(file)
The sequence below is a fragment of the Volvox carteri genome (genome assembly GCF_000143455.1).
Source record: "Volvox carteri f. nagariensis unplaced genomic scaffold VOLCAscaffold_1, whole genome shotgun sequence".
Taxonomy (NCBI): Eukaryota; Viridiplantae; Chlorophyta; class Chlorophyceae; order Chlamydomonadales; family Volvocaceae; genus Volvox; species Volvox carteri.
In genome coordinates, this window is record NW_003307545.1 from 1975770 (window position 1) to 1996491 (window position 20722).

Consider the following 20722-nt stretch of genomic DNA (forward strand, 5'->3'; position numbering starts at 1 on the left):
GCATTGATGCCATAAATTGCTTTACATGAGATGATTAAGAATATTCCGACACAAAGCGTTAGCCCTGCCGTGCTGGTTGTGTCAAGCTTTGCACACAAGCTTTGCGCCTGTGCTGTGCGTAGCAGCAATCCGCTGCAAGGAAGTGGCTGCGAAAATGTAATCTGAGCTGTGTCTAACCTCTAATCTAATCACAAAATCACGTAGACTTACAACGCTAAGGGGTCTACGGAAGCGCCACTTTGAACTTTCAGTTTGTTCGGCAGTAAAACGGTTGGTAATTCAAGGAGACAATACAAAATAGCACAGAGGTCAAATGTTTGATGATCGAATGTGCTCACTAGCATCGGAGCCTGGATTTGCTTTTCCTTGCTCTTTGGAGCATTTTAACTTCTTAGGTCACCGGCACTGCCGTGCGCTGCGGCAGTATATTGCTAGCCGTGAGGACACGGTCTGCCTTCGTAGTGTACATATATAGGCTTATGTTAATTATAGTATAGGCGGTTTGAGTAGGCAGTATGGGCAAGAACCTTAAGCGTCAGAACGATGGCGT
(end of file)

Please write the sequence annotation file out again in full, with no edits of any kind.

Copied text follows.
The sequence below is a fragment of the Volvox carteri genome (genome assembly GCF_000143455.1).
Source record: "Volvox carteri f. nagariensis unplaced genomic scaffold VOLCAscaffold_1, whole genome shotgun sequence".
Taxonomy (NCBI): Eukaryota; Viridiplantae; Chlorophyta; class Chlorophyceae; order Chlamydomonadales; family Volvocaceae; genus Volvox; species Volvox carteri.
In genome coordinates, this window is record NW_003307545.1 from 1975770 (window position 1) to 1996491 (window position 20722).

Consider the following 20722-nt stretch of genomic DNA (forward strand, 5'->3'; position numbering starts at 1 on the left):
GCATTGATGCCATAAATTGCTTTACATGAGATGATTAAGAATATTCCGACACAAAGCGTTAGCCCTGCCGTGCTGGTTGTGTCAAGCTTTGCACACAAGCTTTGCGCCTGTGCTGTGCGTAGCAGCAATCCGCTGCAAGGAAGTGGCTGCGAAAATGTAATCTGAGCTGTGTCTAACCTCTAATCTAATCACAAAATCACGTAGACTTACAACGCTAAGGGGTCTACGGAAGCGCCACTTTGAACTTTCAGTTTGTTCGGCAGTAAAACGGTTGGTAATTCAAGGAGACAATACAAAATAGCACAGAGGTCAAATGTTTGATGATCGAATGTGCTCACTAGCATCGGAGCCTGGATTTGCTTTTCCTTGCTCTTTGGAGCATTTTAACTTCTTAGGTCACCGGCACTGCCGTGCGCTGCGGCAGTATATTGCTAGCCGTGAGGACACGGTCTGCCTTCGTAGTGTACATATATAGGCTTATGTTAATTATAGTATAGGCGGTTTGAGTAGGCAGTATGGGCAAGAACCTTAAGCGTCAGAACGATGGCGT